While the topic of today’s blog is crucial to those seriously considering establishing hop yards, it is also an important discussion for current growers. Disease prevention in our hop yards and greenhouses begin with sourcing clean plant material. The spread of viruses, powdery and downy mildew, insect pests such as Japanese beetles, and other pests through plant material occurs too often. When you can simply purchase hops on google and amazon, I cannot stress enough to proceed with caution. In fact, the only source I can fully endorse is the Clean Plant Network which propagates certified disease-free material. You can read more from their website here. When making efforts to establish a proper trellis system and proper irrigation, why not begin with clean plants too? Set yourself up for success from the beginning.

Diseases such as downy mildew are well established in the eastern portion of Nebraska. Beginning with clean plant material provides growers a clean slate with which to begin. That being said, a pest management plan and program should be in place to prevent future infections. Since brewer demand determines varieties to produce, growers should especially be prepared for preventative action on more susceptible varieties. As research continues to develop in this new industry for Nebraska, we hope new variety development will address some of the disease challenges.

If you have concerns that you have infected material, you may submit it to the UNL Plant and Pest Diagnostic Clinic for testing. They are currently setting up services to include virus testing. You can read more about sample submission here.

[I’ll be covering hop viruses in the next post. Stay tuned.]


What disease challenges have you had this season? What further information can I provide you with that will help to further your success as a hop grower?


Nebraska Fresh Hop Beer List

One of the many advantages to brewers incorporating local hops into their recipes is the use of hops for fresh hop (wet hop) beers, when the cones’ aromatics are freshest and unique. Fresh hop beers are made with hops within 24 hours of picking, and are not processed in a kiln or stored. For me, it’s the official end to summer, and the beginning of fall.

Get out and enjoy them while they last!

Fresh Hop Beers:

Pals Brewing Company

  • Five Fools & A Preacher (Pale Ale)
    • Made with 70 lbs of wet Cascade hops from Burning Barn Hopyard in Brady, NE. All hops used within 24 hours of picking.

Soaring Wings Vineyard and Brewery

  • Torpedo Bomber. An American Pale Ale.

Bolo Beer Company

  • Stec Farms Fresh Hop Golden Ale
    • Used 10 lbs of fresh Chinook grown right here in Valentine at Stec Family Farms.   The light malt body showcases the intricate floral and spice characteristics of fresh Chinook.

Brickway Brewery

  • One Way Scarlet Letter (Cream Ale)
    • Made with wet Triple Pearl from Midwest Hop producers.

Upstream Brewing Company

  • Schwedhelm’s Wet Hop Ale, 4% ABV, 35 IBUs
    • Made with wet Cascade hops from Schwedhelm Hop Yard
    • Appearance: Hazy, Deep Copper / Light Brown
    • Flavor & Aroma: Orange, Mango, Grassy Pine, Biscuit, Cracker, Balanced Bitterness, Dry Finish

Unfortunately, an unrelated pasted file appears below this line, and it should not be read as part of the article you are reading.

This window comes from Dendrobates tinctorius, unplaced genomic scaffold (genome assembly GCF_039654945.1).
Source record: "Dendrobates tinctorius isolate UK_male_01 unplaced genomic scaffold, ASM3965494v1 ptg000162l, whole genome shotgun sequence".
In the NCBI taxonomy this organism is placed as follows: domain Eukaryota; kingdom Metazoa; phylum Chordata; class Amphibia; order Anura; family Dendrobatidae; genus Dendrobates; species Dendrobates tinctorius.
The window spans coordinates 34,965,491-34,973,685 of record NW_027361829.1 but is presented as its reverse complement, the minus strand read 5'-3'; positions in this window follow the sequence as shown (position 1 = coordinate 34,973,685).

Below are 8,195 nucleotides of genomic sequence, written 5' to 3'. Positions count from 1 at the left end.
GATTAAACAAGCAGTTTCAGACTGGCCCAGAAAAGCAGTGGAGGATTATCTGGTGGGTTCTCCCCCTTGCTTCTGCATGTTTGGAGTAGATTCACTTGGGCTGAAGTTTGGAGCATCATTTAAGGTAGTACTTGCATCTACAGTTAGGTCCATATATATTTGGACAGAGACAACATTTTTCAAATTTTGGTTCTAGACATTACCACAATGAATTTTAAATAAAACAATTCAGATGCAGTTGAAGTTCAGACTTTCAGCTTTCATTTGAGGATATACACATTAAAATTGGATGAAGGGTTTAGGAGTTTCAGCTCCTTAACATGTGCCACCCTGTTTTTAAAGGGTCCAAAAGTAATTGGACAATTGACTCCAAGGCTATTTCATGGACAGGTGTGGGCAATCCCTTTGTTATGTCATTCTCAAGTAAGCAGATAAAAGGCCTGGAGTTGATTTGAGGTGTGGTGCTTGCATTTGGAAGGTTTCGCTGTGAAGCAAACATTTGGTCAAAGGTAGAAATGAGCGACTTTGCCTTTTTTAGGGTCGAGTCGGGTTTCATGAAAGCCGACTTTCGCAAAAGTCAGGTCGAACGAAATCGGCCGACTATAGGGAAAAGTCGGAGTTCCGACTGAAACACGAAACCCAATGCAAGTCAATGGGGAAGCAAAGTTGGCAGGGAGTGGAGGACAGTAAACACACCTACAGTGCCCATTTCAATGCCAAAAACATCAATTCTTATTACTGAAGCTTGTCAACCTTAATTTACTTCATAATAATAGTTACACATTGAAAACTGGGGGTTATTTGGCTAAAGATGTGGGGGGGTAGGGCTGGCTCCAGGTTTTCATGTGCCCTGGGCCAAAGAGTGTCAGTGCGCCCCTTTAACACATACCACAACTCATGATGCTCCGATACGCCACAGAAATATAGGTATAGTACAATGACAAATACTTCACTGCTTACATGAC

Farnam House

  • Hop Harvest Saison
    • A complex, hazy gold, farmhouse ale that is dry and earthy with spice notes, yet zesty with citrus hop flavor.  The pleasant floral aroma comes from a gratuitous Amarillo dry-hop addition and additional notes of citrus and fresh cut grass come from the fresh hop Cascades fresh from the fields of Midwest Hop Producers. ABV: 6.5% IBU: 40


  • Carpe Brewem Harvest Ale
    • We did 2 distinct batches using the same base beer of a Pale Ale but with different hops:
      Harvest Ale Batch 1 – Nebraska grown Centennial and Brewers Gold hops
      Harvest Ale Batch 2 – Nebraska grown Cashmere and Yakima Gold hops

Brewed with local hops:

SchillingBridge Winery and Microbrewery

  • Belgian Citrus Wheat
    • NOT fresh hopped however…. It’s brewed with Nebraska grown hops that Midwest Hop Producers pelletize.

Prairie Pride Brewing Company

  • Oat Sower Porter – 7.1% ABV, 35 IBUs
    • A bold and dark brew with a studly oatmeal character.  It’s robust maltiness is balanced with smooth finish.  Nebraska grown Newport, Chinook and Columbus hops

Scratchtown Brewing Company

  • Workin’ Man Dortmunder Export
    • Dortmunder Export lagers are an old German style of beer made popular by 19th century union workers of the day. Hailing from Dortmund, Germany, these pale to golden lagers exhibit a classic clean character with notes of biscuity malts. Bitterness is akin to a German Pilsner with an aromatic aroma. Somewhat similar to our Sandhills’ Gold, this clean and refreshing lager finishes crisp. Made with Nebraska grown hops.


Have more to add to the list? Email Katie at katie.kreuser@unl.edu or Gabby at gabby@nebraska.beer. (Feel free to include beers that aren’t fresh hopped but are brewed with locally grown hops.) We’re working with the Nebraska Craft Brewer’s Guild to compile a fresh-hopped beer list.

Soil Testing


Bines have been taken down, and now you’re beginning to plan for next year’s growing season. When bines are removed, nutrients are taken with them. The best way to get a jump start on replenishing  your crop is by conducting soil tests in your hop yard(s) this time of year. Results will determine exactly what your crop needs nutrient wise for next year. *Soil tests should be taken around this time each year – post-harvest, and if possible, samples should be analyzed by the same lab for consistency and to monitor changes.*